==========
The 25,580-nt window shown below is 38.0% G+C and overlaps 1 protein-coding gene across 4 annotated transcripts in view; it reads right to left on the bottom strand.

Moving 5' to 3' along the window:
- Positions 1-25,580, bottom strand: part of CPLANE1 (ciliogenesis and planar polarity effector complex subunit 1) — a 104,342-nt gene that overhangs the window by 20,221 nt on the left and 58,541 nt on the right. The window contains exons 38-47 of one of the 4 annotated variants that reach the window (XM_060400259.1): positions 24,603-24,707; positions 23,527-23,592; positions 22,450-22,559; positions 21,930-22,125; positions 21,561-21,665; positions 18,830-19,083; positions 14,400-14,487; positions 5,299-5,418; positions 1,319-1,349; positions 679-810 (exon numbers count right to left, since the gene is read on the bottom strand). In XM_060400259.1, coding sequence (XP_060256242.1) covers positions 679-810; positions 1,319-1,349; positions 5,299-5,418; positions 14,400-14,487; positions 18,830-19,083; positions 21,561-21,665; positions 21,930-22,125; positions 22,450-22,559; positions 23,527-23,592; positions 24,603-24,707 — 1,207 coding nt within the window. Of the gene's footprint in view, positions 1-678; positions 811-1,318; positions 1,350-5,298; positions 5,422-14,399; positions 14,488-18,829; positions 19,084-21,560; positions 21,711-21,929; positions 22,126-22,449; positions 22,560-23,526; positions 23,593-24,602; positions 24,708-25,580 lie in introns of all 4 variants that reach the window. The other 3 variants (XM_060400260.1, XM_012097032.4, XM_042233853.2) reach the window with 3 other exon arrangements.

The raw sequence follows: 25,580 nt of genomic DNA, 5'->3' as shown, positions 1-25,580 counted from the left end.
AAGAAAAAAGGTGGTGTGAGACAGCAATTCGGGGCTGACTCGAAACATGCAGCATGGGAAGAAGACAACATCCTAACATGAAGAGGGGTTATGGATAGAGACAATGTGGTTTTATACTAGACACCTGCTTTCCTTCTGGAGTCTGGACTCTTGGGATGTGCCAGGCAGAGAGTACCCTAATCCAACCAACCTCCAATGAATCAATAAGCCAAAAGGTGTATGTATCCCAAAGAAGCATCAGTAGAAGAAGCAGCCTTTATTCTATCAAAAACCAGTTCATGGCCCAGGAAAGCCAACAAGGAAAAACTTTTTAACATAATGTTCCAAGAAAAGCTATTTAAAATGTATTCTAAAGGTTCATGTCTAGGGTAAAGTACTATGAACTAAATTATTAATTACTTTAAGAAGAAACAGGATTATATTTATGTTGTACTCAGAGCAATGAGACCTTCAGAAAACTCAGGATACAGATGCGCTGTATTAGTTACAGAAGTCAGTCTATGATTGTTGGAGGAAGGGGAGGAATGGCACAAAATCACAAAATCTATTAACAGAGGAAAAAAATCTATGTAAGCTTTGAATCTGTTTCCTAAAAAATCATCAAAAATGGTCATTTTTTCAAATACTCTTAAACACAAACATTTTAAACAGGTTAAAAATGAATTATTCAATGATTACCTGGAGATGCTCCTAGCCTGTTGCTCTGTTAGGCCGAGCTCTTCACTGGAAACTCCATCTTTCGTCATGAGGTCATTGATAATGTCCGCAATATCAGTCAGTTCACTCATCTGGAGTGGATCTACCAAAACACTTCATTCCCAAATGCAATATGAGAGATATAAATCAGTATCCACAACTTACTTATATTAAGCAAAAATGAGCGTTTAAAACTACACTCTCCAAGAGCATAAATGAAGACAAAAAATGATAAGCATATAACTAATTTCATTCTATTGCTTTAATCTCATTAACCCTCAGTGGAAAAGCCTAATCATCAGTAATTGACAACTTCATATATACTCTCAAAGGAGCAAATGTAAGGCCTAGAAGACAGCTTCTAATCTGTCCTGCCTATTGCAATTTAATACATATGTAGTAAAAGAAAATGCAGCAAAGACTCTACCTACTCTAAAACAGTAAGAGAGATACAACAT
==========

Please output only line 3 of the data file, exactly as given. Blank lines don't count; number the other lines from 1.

- Positions 1-25,580, bottom strand: part of CPLANE1 (ciliogenesis and planar polarity effector complex subunit 1) — a 104,342-nt gene that overhangs the window by 20,221 nt on the left and 58,541 nt on the right. The window contains exons 38-47 of one of the 4 annotated variants that reach the window (XM_060400259.1): positions 24,603-24,707; positions 23,527-23,592; positions 22,450-22,559; positions 21,930-22,125; positions 21,561-21,665; positions 18,830-19,083; positions 14,400-14,487; positions 5,299-5,418; positions 1,319-1,349; positions 679-810 (exon numbers count right to left, since the gene is read on the bottom strand). In XM_060400259.1, coding sequence (XP_060256242.1) covers positions 679-810; positions 1,319-1,349; positions 5,299-5,418; positions 14,400-14,487; positions 18,830-19,083; positions 21,561-21,665; positions 21,930-22,125; positions 22,450-22,559; positions 23,527-23,592; positions 24,603-24,707 — 1,207 coding nt within the window. Of the gene's footprint in view, positions 1-678; positions 811-1,318; positions 1,350-5,298; positions 5,422-14,399; positions 14,488-18,829; positions 19,084-21,560; positions 21,711-21,929; positions 22,126-22,449; positions 22,560-23,526; positions 23,593-24,602; positions 24,708-25,580 lie in introns of all 4 variants that reach the window. The other 3 variants (XM_060400260.1, XM_012097032.4, XM_042233853.2) reach the window with 3 other exon arrangements.